Greatest Film Franchises and Series of All-Time


Greatest Film Franchises of All-Time


Movie Title Screens

Introduction


Greatest Film Series Franchises - Sections
Major Film Franchises - Box-Office: Introduction | Part 1 | Part 2 | Part 3 | Part 4
Film Franchises - Title Screens: Intro | A | B | C | D | E-F | G-H | I-J-K | L-M | N-O | P-Q | R | S | T | U-V | W-X-Y-Z


Film Series & Franchises: Definitions

A film series is a collection of related movies released in succession over a period of time, for instance, the Tarzan movies. Usually, films in a series include common elements, such as characters (i.e., the Frankenstein films), actors/actresses (Astaire & Rogers), or names in a title (the Pink Panther films), etc. Sometimes, a film series is based upon the same director (i.e., Robert Rodriguez' Mariachi Trilogy, or Baz Luhrmann's Red Curtain Trilogy), or it can be based upon the studio (i.e., Hammer's Dracula films).

Oftentimes, a series is established as a trilogy or threequel (or any other such numerical grouping), such as The Godfather films. Sequels, prequels and additional installments or multiple chapters/parts usually make up a continuing film series, almost always signified by a shared name and/or part number (for example, Halloween, or Vacation, or Despicable Me 2 (2013)). Other series often begin with one or two theatrical feature films, and then additional installments are either direct-to-release videos, or TV movies of lesser quality. Although a film series such as Friday the 13th is considered an established and successful series and film franchise, there have still been numerous plot permutations over time. And even though a particular series, such as Batman or the soft-core Emmanuelle, can pass through many directorial hands or actors playing the title character, the films remain a series.

Sometimes, an additional film in a series is known as a "remake" (a redo of the original film, i.e., Invasion of the Body Snatchers (1978) was a remake of the original classic Invasion of the Body Snatchers (1956), or Gus Van Sant's Psycho (1998) - a shot-for-shot remake of Hitchcock's Psycho (1960)). A remake within a film series may reframe or change past events in the plot to serve a current plot need. Some remakes are also known as "reboots" (with significant revisions, reimaginings or re-envisionings - for example, The Amazing Spider-Man (2012) or Superman's Man of Steel (2013), or Tim Burton's Planet of the Apes (2001)), signifying that the film within the series started fresh or anew, discarded continuity, recreated characters, timelines and backstories from the beginning and ignored much that came before. Some films in a series may be part of the entire 'franchise' (see definition below), but are not necessarily sequels.

The word "franchise" was originally used to designate a business organization or restaurant, such as McDonalds, that sold its license, brand or name to local owners who agreed to run the establishment under corporate guidelines and market its product or services. Now, the term franchise used in media-entertainment refers to an entire series of a film - the original and all its subsequent sequels thereafter (i.e., the franchise of Rocky (1976) and its many sequels).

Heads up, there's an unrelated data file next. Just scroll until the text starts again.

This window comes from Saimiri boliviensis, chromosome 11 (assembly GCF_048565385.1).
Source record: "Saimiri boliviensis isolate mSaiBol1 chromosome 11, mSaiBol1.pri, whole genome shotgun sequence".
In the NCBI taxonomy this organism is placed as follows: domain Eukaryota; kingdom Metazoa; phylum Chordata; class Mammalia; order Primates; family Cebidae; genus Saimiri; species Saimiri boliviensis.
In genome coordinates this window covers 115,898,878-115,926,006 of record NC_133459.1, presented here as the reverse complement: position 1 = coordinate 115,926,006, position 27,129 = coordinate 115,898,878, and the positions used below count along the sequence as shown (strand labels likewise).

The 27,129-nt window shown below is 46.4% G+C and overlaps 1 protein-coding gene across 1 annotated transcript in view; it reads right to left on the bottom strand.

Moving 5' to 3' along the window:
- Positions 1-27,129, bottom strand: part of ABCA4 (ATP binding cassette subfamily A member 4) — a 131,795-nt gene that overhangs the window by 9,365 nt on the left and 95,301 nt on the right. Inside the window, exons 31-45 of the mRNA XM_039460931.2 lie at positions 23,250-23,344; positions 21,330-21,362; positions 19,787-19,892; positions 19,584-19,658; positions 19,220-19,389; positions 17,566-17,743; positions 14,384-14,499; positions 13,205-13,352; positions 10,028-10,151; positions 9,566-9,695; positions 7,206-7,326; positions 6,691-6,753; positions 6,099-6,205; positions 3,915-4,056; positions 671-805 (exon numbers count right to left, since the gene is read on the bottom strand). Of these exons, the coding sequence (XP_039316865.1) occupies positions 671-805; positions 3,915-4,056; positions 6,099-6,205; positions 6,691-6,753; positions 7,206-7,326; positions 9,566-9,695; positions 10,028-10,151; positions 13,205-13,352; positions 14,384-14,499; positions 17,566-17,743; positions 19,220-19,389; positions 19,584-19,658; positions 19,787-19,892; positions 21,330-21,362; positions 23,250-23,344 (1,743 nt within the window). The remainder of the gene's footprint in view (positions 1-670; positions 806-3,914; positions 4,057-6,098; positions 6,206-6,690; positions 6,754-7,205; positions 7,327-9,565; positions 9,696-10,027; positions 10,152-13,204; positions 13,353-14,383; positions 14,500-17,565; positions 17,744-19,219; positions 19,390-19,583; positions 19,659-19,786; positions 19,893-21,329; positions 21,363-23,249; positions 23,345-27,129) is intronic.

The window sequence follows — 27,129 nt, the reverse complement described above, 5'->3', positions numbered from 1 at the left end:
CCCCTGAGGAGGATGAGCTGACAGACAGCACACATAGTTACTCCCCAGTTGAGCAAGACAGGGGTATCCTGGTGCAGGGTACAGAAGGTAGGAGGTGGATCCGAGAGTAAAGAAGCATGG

A film franchise is now used as a term to designate a major film series that has established itself as an ongoing film series, and is a potential merchandising cash cow product (with the potential for more sequels). There's also something known as a 'franchise crossover' - or films that bridge two or more franchises, such as Alien vs. Predator (1993), or Freddy vs. Jason (2003).

In the early days of Hollywood's studio system (when actors were held to long-term contracts), long-running film franchises were commonplace (such as Abbott and Costello, Andy Hardy, Blondie, Charlie Chan, Ma and Pa Kettle, Bulldog Drummond, Tarzan, and Sherlock Holmes - see below). In some cases, literary franchises (i.e., Agatha Christie mysteries or detective pulp novels, various comic book superheroes, the Harry Potter series, or thrillers such as Jack Ryan) or TV shows (i.e., Star Trek) have become movie franchises.

Now, some of the longest-running film series/franchises are James Bond, Friday the 13th, Star Trek, and Godzilla. Some of the most profitable film series/franchises are Marvel's Cinematic Universe, Harry Potter, Star Wars, Batman, and Lord of the Rings (or Middle Earth).

Note: There are a number of series/franchises not included in this listing, usually because there were too many entries, especially the animated shorts (Betty Boop, Bugs Bunny, Daffy Duck, Donald Duck, Droopy, Felix the Cat, Goofy, the Looney Tunes series, Mickey Mouse, Pluto, Popeye, Tom and Jerry, and Woody Woodpecker), the yearly anime series Doraemon, all of the many offshoots of horror films (Dracula, Frankenstein, etc.), the Godfrey Ho Ninja Movies, the Keystone Kops slapstick comedies, the Little Rascals comedy shorts, the series of Italian Maciste ("Strong Man") films, the Mexican El Santo (wrestler) films, the Syfy Channel Original Movie series, Rin Tin Tin movies, the Ritz Brothers comedies, the Japanese horror series Tomie, the French time travel comedies Les Visiteurs, Japan's Ultra Series, and the Samurai Zatoichi series.



Greatest Film Series Franchises - Sections
Major Film Franchises - Box-Office: Introduction | Part 1 | Part 2 | Part 3 | Part 4
Film Franchises - Title Screens: Intro | A | B | C | D | E-F | G-H | I-J-K | L-M | N-O | P-Q | R | S | T | U-V | W-X-Y-Z



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